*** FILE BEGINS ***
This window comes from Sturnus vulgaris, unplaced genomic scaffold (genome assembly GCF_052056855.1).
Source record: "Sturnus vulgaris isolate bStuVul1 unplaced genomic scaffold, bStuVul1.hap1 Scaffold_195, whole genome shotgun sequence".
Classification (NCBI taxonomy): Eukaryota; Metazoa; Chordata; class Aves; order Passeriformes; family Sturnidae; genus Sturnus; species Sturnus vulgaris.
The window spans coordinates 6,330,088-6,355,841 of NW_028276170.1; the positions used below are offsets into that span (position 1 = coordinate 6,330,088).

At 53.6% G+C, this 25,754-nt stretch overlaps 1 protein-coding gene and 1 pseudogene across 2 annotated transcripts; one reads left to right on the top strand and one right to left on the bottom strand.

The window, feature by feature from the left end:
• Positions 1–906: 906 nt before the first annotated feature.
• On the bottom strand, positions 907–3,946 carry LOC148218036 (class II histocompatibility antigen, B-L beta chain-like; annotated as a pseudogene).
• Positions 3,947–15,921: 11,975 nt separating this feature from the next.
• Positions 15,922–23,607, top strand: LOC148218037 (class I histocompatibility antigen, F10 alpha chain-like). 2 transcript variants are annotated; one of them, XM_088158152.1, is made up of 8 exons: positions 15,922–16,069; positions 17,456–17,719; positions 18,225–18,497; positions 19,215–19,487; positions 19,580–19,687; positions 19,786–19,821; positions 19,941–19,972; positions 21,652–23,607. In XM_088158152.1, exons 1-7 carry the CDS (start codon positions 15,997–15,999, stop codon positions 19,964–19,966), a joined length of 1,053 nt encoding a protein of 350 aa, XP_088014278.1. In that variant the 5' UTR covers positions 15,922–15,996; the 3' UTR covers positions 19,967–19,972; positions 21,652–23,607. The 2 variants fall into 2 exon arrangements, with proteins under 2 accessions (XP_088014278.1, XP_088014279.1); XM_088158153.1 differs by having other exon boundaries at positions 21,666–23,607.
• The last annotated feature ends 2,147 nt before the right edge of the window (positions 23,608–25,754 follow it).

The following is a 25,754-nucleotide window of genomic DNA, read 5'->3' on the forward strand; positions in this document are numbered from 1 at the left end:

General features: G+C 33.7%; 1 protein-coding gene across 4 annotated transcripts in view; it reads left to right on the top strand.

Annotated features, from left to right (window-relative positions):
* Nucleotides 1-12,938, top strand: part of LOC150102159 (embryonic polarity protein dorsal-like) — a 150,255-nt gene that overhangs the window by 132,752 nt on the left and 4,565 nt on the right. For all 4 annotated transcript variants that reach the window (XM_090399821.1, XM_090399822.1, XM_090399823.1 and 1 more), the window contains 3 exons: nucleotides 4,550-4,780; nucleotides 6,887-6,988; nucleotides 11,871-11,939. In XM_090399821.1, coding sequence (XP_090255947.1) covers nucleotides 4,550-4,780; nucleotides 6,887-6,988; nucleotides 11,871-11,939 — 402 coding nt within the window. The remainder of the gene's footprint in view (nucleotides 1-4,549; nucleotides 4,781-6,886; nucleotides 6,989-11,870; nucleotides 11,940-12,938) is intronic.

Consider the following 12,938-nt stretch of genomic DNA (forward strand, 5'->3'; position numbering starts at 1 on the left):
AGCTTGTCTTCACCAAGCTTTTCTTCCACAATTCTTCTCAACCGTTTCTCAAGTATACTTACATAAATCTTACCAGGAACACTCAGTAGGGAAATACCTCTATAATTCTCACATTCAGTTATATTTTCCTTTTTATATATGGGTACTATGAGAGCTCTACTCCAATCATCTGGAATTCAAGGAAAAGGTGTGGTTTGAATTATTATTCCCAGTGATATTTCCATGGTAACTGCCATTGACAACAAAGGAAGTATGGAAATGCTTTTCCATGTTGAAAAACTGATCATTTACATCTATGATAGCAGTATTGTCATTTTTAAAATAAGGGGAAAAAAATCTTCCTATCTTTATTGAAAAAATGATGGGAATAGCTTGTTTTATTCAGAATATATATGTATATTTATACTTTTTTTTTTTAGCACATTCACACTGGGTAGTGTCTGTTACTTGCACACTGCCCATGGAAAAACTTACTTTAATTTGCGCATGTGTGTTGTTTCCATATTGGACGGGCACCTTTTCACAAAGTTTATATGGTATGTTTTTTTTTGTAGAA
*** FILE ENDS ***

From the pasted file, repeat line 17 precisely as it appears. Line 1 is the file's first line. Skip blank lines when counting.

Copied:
AGCTTGTCTTCACCAAGCTTTTCTTCCACAATTCTTCTCAACCGTTTCTCAAGTATACTTACATAAATCTTACCAGGAACACTCAGTAGGGAAATACCTCTATAATTCTCACATTCAGTTATATTTTCCTTTTTATATATGGGTACTATGAGAGCTCTACTCCAATCATCTGGAATTCAAGGAAAAGGTGTGGTTTGAATTATTATTCCCAGTGATATTTCCATGGTAACTGCCATTGACAACAAAGGAAGTATGGAAATGCTTTTCCATGTTGAAAAACTGATCATTTACATCTATGATAGCAGTATTGTCATTTTTAAAATAAGGGGAAAAAAATCTTCCTATCTTTATTGAAAAAATGATGGGAATAGCTTGTTTTATTCAGAATATATATGTATATTTATACTTTTTTTTTTTAGCACATTCACACTGGGTAGTGTCTGTTACTTGCACACTGCCCATGGAAAAACTTACTTTAATTTGCGCATGTGTGTTGTTTCCATATTGGACGGGCACCTTTTCACAAAGTTTATATGGTATGTTTTTTTTTGTAGAA